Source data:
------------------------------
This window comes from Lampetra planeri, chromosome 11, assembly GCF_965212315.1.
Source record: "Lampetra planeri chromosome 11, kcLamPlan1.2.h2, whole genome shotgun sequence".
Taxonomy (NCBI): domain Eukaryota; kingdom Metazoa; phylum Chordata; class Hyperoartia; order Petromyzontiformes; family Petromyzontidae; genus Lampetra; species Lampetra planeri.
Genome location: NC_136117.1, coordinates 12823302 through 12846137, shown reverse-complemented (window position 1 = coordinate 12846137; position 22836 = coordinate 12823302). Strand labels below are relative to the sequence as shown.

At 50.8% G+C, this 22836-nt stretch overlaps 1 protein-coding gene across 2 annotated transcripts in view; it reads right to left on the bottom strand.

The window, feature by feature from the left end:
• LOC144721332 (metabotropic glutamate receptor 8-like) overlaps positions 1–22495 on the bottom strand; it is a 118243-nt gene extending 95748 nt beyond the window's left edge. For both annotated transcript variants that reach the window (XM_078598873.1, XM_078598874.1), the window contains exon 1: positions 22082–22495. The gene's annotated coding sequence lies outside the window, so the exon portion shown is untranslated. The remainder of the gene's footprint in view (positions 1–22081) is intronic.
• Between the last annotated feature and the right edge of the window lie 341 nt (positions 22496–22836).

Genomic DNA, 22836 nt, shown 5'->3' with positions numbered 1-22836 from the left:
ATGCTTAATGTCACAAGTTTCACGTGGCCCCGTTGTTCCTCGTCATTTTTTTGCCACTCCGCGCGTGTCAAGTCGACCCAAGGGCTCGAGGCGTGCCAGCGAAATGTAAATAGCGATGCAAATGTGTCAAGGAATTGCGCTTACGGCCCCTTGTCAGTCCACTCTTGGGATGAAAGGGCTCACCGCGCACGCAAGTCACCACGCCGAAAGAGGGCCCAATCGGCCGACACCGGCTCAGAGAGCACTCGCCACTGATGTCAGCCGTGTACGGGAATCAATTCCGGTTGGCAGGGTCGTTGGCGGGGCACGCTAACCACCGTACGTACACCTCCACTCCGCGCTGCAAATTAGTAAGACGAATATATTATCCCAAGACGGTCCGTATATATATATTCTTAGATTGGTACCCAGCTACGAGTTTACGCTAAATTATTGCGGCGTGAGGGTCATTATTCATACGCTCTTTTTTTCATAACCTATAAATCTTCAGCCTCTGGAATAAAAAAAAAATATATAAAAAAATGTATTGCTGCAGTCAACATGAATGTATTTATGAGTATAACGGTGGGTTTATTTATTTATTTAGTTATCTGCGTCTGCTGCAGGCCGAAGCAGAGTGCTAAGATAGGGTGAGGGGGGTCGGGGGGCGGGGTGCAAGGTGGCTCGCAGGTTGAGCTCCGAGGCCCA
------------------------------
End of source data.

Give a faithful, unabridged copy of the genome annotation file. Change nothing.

This window comes from Lampetra planeri, chromosome 11, assembly GCF_965212315.1.
Source record: "Lampetra planeri chromosome 11, kcLamPlan1.2.h2, whole genome shotgun sequence".
Taxonomy (NCBI): domain Eukaryota; kingdom Metazoa; phylum Chordata; class Hyperoartia; order Petromyzontiformes; family Petromyzontidae; genus Lampetra; species Lampetra planeri.
Genome location: NC_136117.1, coordinates 12823302 through 12846137, shown reverse-complemented (window position 1 = coordinate 12846137; position 22836 = coordinate 12823302). Strand labels below are relative to the sequence as shown.

At 50.8% G+C, this 22836-nt stretch overlaps 1 protein-coding gene across 2 annotated transcripts in view; it reads right to left on the bottom strand.

The window, feature by feature from the left end:
• LOC144721332 (metabotropic glutamate receptor 8-like) overlaps positions 1–22495 on the bottom strand; it is a 118243-nt gene extending 95748 nt beyond the window's left edge. For both annotated transcript variants that reach the window (XM_078598873.1, XM_078598874.1), the window contains exon 1: positions 22082–22495. The gene's annotated coding sequence lies outside the window, so the exon portion shown is untranslated. The remainder of the gene's footprint in view (positions 1–22081) is intronic.
• Between the last annotated feature and the right edge of the window lie 341 nt (positions 22496–22836).

Genomic DNA, 22836 nt, shown 5'->3' with positions numbered 1-22836 from the left:
ATGCTTAATGTCACAAGTTTCACGTGGCCCCGTTGTTCCTCGTCATTTTTTTGCCACTCCGCGCGTGTCAAGTCGACCCAAGGGCTCGAGGCGTGCCAGCGAAATGTAAATAGCGATGCAAATGTGTCAAGGAATTGCGCTTACGGCCCCTTGTCAGTCCACTCTTGGGATGAAAGGGCTCACCGCGCACGCAAGTCACCACGCCGAAAGAGGGCCCAATCGGCCGACACCGGCTCAGAGAGCACTCGCCACTGATGTCAGCCGTGTACGGGAATCAATTCCGGTTGGCAGGGTCGTTGGCGGGGCACGCTAACCACCGTACGTACACCTCCACTCCGCGCTGCAAATTAGTAAGACGAATATATTATCCCAAGACGGTCCGTATATATATATTCTTAGATTGGTACCCAGCTACGAGTTTACGCTAAATTATTGCGGCGTGAGGGTCATTATTCATACGCTCTTTTTTTCATAACCTATAAATCTTCAGCCTCTGGAATAAAAAAAAAATATATAAAAAAATGTATTGCTGCAGTCAACATGAATGTATTTATGAGTATAACGGTGGGTTTATTTATTTATTTAGTTATCTGCGTCTGCTGCAGGCCGAAGCAGAGTGCTAAGATAGGGTGAGGGGGGTCGGGGGGCGGGGTGCAAGGTGGCTCGCAGGTTGAGCTCCGAGGCCCA